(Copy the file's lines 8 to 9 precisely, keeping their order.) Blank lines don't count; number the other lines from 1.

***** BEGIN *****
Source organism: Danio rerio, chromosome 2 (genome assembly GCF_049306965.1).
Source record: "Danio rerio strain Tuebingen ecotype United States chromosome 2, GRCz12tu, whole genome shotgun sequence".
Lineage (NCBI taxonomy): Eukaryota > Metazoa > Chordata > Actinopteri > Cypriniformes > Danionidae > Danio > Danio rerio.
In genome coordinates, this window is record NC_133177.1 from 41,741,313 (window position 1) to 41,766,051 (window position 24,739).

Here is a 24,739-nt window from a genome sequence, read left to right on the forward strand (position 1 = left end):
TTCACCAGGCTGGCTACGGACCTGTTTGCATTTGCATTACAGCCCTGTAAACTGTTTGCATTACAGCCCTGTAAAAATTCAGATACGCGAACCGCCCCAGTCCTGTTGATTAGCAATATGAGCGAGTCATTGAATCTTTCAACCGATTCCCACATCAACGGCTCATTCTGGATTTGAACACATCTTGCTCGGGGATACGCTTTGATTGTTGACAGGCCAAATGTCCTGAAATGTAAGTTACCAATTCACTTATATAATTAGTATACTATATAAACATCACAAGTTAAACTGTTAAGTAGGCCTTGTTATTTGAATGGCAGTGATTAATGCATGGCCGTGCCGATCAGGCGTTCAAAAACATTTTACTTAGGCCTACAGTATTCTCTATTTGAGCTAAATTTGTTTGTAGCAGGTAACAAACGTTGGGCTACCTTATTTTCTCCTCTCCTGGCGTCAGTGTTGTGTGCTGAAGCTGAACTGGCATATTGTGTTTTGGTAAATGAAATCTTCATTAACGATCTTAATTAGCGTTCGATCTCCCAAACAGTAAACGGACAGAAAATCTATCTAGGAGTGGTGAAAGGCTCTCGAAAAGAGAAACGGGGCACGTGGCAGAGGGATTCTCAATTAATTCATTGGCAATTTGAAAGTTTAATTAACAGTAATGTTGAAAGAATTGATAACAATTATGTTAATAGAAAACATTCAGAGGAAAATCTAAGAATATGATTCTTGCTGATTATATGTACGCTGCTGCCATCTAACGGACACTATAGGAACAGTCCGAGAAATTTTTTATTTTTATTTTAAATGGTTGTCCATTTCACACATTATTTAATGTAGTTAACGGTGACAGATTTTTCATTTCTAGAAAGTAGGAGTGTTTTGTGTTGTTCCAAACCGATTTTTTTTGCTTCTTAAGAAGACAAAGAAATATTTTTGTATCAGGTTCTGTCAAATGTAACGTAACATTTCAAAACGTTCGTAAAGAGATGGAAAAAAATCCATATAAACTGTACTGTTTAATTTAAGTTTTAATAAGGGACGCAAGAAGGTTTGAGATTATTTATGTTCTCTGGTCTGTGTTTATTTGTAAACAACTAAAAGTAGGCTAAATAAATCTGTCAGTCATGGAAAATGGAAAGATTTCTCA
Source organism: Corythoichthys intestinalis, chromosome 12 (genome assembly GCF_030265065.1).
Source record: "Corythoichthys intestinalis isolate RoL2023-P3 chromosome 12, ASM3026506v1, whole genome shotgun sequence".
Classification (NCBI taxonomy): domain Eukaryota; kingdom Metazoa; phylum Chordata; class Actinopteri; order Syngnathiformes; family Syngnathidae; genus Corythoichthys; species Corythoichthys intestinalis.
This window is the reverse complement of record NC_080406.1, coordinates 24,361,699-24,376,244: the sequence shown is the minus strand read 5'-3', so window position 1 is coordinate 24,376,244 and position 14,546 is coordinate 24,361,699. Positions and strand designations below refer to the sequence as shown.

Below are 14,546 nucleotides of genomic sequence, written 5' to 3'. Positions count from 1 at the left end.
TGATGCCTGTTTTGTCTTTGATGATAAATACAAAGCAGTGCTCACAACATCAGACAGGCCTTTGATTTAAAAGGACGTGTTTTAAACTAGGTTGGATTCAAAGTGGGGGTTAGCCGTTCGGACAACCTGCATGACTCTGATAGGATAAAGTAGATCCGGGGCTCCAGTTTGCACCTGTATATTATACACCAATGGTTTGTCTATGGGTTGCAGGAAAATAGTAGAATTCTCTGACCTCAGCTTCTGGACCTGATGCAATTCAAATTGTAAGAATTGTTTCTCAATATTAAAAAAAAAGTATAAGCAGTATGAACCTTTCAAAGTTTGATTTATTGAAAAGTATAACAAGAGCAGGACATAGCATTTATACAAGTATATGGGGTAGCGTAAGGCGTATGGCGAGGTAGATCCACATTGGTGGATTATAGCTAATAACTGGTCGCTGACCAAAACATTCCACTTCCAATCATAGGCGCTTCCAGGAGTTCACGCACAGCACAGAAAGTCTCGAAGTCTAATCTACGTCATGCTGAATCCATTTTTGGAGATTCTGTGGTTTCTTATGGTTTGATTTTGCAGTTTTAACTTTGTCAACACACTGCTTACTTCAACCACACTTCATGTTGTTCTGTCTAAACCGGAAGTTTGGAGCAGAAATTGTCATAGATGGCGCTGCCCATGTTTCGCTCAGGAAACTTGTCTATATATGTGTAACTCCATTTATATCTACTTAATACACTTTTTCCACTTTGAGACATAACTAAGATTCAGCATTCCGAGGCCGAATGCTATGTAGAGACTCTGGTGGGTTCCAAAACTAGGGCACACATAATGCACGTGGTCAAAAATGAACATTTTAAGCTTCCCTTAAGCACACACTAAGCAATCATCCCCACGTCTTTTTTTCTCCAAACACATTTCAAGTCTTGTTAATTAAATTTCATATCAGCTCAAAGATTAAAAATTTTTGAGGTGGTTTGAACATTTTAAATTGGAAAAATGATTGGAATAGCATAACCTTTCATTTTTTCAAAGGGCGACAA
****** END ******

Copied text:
Source record: "Corythoichthys intestinalis isolate RoL2023-P3 chromosome 12, ASM3026506v1, whole genome shotgun sequence".
Classification (NCBI taxonomy): domain Eukaryota; kingdom Metazoa; phylum Chordata; class Actinopteri; order Syngnathiformes; family Syngnathidae; genus Corythoichthys; species Corythoichthys intestinalis.